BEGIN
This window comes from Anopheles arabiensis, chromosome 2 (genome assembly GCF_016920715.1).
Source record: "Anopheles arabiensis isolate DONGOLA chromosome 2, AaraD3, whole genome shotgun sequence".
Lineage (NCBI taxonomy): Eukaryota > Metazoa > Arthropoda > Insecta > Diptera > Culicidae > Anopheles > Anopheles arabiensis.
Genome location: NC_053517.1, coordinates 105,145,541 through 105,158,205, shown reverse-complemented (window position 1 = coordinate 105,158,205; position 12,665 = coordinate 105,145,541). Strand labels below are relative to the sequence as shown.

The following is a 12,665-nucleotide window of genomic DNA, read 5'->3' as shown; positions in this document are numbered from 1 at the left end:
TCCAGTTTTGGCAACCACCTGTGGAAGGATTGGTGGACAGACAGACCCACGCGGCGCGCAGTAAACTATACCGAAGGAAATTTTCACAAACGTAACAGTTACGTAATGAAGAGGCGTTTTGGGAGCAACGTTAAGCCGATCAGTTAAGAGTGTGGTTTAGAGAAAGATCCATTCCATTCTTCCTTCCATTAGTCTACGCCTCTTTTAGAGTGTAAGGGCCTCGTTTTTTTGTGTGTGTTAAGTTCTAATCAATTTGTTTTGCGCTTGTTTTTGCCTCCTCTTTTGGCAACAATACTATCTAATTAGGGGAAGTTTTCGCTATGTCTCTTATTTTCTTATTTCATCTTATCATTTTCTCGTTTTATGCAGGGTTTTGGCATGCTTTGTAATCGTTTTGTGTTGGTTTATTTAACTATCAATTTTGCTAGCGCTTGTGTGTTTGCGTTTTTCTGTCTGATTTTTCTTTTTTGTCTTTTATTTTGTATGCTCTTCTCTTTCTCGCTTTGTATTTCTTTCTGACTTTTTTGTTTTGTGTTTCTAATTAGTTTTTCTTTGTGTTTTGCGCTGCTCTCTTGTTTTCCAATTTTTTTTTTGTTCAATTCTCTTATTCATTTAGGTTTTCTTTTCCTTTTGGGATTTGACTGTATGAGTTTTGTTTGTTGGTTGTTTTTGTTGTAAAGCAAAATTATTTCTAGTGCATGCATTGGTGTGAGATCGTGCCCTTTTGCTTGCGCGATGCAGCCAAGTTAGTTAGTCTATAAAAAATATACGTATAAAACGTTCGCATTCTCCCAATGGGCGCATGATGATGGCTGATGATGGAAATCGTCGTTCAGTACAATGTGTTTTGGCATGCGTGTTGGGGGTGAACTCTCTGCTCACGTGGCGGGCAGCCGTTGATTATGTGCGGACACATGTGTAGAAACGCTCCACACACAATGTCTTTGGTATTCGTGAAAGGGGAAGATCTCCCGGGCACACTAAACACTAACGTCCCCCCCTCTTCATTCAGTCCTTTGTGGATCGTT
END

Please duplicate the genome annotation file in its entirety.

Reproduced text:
This window comes from Anopheles arabiensis, chromosome 2 (genome assembly GCF_016920715.1).
Source record: "Anopheles arabiensis isolate DONGOLA chromosome 2, AaraD3, whole genome shotgun sequence".
Lineage (NCBI taxonomy): Eukaryota > Metazoa > Arthropoda > Insecta > Diptera > Culicidae > Anopheles > Anopheles arabiensis.
Genome location: NC_053517.1, coordinates 105,145,541 through 105,158,205, shown reverse-complemented (window position 1 = coordinate 105,158,205; position 12,665 = coordinate 105,145,541). Strand labels below are relative to the sequence as shown.

The following is a 12,665-nucleotide window of genomic DNA, read 5'->3' as shown; positions in this document are numbered from 1 at the left end:
TCCAGTTTTGGCAACCACCTGTGGAAGGATTGGTGGACAGACAGACCCACGCGGCGCGCAGTAAACTATACCGAAGGAAATTTTCACAAACGTAACAGTTACGTAATGAAGAGGCGTTTTGGGAGCAACGTTAAGCCGATCAGTTAAGAGTGTGGTTTAGAGAAAGATCCATTCCATTCTTCCTTCCATTAGTCTACGCCTCTTTTAGAGTGTAAGGGCCTCGTTTTTTTGTGTGTGTTAAGTTCTAATCAATTTGTTTTGCGCTTGTTTTTGCCTCCTCTTTTGGCAACAATACTATCTAATTAGGGGAAGTTTTCGCTATGTCTCTTATTTTCTTATTTCATCTTATCATTTTCTCGTTTTATGCAGGGTTTTGGCATGCTTTGTAATCGTTTTGTGTTGGTTTATTTAACTATCAATTTTGCTAGCGCTTGTGTGTTTGCGTTTTTCTGTCTGATTTTTCTTTTTTGTCTTTTATTTTGTATGCTCTTCTCTTTCTCGCTTTGTATTTCTTTCTGACTTTTTTGTTTTGTGTTTCTAATTAGTTTTTCTTTGTGTTTTGCGCTGCTCTCTTGTTTTCCAATTTTTTTTTTGTTCAATTCTCTTATTCATTTAGGTTTTCTTTTCCTTTTGGGATTTGACTGTATGAGTTTTGTTTGTTGGTTGTTTTTGTTGTAAAGCAAAATTATTTCTAGTGCATGCATTGGTGTGAGATCGTGCCCTTTTGCTTGCGCGATGCAGCCAAGTTAGTTAGTCTATAAAAAATATACGTATAAAACGTTCGCATTCTCCCAATGGGCGCATGATGATGGCTGATGATGGAAATCGTCGTTCAGTACAATGTGTTTTGGCATGCGTGTTGGGGGTGAACTCTCTGCTCACGTGGCGGGCAGCCGTTGATTATGTGCGGACACATGTGTAGAAACGCTCCACACACAATGTCTTTGGTATTCGTGAAAGGGGAAGATCTCCCGGGCACACTAAACACTAACGTCCCCCCCTCTTCATTCAGTCCTTTGTGGATCGTT